Back to Court: Case Overview and Update

The Case of Lorenzo Johnson

Lorenzo Johnson, who has served 22 years in prison, will have a hearing seeking to overturn his conviction on July 11, 2017, before Senior Judge Lawrence F. Clark, of the Dauphin County Court of Common Pleas. Judge Clark recently ruled that he would hear a broad range of the innocence claims of Lorenzo Johnson.

Johnson had served almost 17 years in prison when he won his freedom in 2012, after the Federal Appeals Court for the Third Circuit overturned his conviction. The Pennsylvania Attorney General appealed to the U.S. Supreme Court. A mere 148 days after gaining his freedom, on May 29, 2012, the United States Supreme Court, in a quick and shocking decision, without even requesting a full briefing and oral arguments, reinstated Lorenzo’s conviction and he was ordered to return to Pennsylvania to resume his sentence of life without parole, where he resides today.

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Next month: Lorenzo’s back in court!

Dear Supporters:

Today marks the 5th Anniversary of when I turned myself back into prison for a crime I never committed.

But on July 11, 12, and 13, I will have the chance to clear my name once and for all in court!

The prosecution in my case turned over NEVER seen before Case Discovery to my legal team. This Case Discovery I speak on was withheld from me and ALL of my prior attorneys for 18½ years. Not only was the prosecution’s only witness was labeled a SUSPECT in this same murder I’ve been wrongfully convicted of, I was also furnished with a written statement from this same witness, for almost two decades I was told this witness never made a written statement. So I had to honor a police summary of this witness. Well, this statement shows my innocence and contradicts what this witness testified to from my preliminary hearing to my trial. To make a long story short, the prosecution in my case let this false testimony go un-correct from the lower court all the way up to the United States Supreme Court who relied on this testimony to Reinstate my conviction when I was a free man. This was done knowingly.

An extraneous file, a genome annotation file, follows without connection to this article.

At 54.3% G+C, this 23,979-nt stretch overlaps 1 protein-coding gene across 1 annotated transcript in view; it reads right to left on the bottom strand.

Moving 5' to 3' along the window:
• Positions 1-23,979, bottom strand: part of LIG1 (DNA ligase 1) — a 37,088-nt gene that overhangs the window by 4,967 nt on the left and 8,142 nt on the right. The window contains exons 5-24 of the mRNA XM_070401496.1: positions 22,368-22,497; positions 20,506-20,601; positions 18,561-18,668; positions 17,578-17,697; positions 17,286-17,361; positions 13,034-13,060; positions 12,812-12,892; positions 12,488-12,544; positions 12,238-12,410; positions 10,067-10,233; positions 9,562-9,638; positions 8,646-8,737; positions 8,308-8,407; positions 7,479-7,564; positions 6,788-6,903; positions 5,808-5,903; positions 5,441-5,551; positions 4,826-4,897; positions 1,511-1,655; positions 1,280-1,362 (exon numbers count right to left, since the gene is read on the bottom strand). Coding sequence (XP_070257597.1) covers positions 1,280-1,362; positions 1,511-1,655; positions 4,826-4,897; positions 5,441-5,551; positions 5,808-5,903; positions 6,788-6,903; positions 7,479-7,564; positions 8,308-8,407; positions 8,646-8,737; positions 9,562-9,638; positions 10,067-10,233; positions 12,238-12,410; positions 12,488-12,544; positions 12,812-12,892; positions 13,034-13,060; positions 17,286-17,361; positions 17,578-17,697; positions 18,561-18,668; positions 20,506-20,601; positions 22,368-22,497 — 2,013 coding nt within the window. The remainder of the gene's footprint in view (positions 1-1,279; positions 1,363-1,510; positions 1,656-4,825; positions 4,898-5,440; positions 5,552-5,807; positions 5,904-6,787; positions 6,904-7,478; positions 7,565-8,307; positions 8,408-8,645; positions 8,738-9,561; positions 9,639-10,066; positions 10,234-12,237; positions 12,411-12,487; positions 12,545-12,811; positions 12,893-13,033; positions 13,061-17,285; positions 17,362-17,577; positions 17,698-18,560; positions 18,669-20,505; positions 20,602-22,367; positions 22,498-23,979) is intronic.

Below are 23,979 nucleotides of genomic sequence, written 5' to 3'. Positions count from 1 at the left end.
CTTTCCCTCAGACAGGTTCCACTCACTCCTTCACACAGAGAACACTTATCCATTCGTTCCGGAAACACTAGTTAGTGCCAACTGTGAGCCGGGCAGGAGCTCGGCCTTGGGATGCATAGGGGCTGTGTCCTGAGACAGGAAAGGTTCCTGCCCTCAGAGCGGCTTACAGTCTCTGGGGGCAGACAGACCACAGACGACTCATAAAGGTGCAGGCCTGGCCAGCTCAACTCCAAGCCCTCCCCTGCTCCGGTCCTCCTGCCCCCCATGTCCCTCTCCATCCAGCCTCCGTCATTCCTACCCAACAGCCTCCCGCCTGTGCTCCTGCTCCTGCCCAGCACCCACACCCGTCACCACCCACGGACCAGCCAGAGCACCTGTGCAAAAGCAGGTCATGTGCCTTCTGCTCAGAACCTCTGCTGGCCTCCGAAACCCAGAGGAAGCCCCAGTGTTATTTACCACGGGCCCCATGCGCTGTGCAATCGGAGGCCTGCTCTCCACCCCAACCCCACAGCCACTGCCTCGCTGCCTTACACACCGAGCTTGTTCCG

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Innocent Prisoners: We Are Human Beings, Aren’t We?

by Lorenzo Johnson

First published on the Huffington Post, 3/6/17

Trapped in the bowels of a world where people are labeled the “worst of the worst,” dwell innocent prisoners. We are surrounded by criminals convicted of everything from petty crimes to multiple murders. How did we get here? Nine out of ten times, we were poor and stripped of our constitutional rights. Never once did we commit a crime—instead, a crime has been committed against us that would change our life forever.

When it came to us, the rule of “innocent until proven guilty” was reversed. If you look at the data provided by the National Registry of Exonerations, you will be shocked at how badly our criminal justice system has failed us. Then way we are treated, is as if we are less than human. At times, we wonder if the constitution even applies to us.

For those of us who are fortunate enough to eventually get exonerated, statistics show that 75% of the time, government agents were responsible for our false convictions. This is fact, not fiction. Not all government agents are corrupt, of course. However—in three out of four cases of exoneration, the actions of criminal justice officials were responsible for the injustice. If you look at the almost 2,000 (and counting) exonerations since 1989, you’ll see a lot of corruption that had been kept silent and swept under the rug.